Although doctors are determined to get cholesterol down in order to lower the risk of a heart attack, some people don’t like the idea of taking a statin-type cholesterol-lowering medicine. They may have tried it and experienced side effects, or they may have heard from others that the side effects can be unpleasant.
As a consequence, people are often on the lookout for different ways of getting cholesterol under control. We are always pleased to hear about an approach that works as well as vinegar did for this reader.
Q. I have always had high cholesterol, but my doctor hasn’t insisted on a statin. He knew I would be reluctant to take one.
I read about unfiltered vinegar, got a bottle and have been drinking two tablespoons in a mug of warm water every morning for months.
When I had my annual physical and lab work, the doctor asked what I had been doing to lower my cholesterol. When I told him, he laughed out loud.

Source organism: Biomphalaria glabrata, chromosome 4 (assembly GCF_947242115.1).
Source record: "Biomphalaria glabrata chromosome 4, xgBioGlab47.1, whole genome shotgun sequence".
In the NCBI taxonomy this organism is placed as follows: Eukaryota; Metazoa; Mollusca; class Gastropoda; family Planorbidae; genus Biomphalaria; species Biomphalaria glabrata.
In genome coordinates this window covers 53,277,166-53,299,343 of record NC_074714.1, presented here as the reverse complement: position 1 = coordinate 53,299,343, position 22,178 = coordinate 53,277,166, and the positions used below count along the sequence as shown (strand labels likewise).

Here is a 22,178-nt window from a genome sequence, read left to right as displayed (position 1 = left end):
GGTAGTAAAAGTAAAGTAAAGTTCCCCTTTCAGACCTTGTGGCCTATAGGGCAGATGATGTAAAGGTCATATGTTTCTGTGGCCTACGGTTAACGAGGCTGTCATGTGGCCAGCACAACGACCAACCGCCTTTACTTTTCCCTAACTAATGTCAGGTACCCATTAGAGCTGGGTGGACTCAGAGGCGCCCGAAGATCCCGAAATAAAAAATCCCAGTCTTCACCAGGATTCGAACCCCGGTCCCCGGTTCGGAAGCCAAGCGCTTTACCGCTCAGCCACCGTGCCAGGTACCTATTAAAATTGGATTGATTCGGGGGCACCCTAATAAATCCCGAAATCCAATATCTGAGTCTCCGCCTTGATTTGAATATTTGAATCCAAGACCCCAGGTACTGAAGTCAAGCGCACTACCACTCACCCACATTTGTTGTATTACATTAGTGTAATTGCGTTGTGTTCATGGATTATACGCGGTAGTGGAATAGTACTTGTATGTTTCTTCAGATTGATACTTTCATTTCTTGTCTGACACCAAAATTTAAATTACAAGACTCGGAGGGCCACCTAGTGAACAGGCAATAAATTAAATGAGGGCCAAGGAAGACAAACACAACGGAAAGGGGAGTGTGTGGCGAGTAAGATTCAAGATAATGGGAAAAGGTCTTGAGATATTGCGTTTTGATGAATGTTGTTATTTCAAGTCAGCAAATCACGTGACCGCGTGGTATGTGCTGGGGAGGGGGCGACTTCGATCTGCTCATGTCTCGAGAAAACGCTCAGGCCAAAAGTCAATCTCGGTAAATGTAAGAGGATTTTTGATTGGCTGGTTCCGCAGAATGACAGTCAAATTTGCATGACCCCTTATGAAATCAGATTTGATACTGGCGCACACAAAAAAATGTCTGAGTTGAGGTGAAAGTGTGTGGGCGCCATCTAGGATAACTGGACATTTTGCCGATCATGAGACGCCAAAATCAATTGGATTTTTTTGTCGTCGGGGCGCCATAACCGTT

From January 2014 to January 2015, my total cholesterol went from 291 to 216 and my LDL cholesterol from 164 to 122.
A. We could not find any clinical trials testing your cholesterol-lowering technique, but results from rat research on the cholesterol-lowering power of vinegar is promising (Journal of Agricultural and Food Chemistry, Jun. 22, 2011).
Others may wish to try your approach or some of the other nondrug ways to lower cholesterol described in our Guide to Cholesterol Control and Heart Health.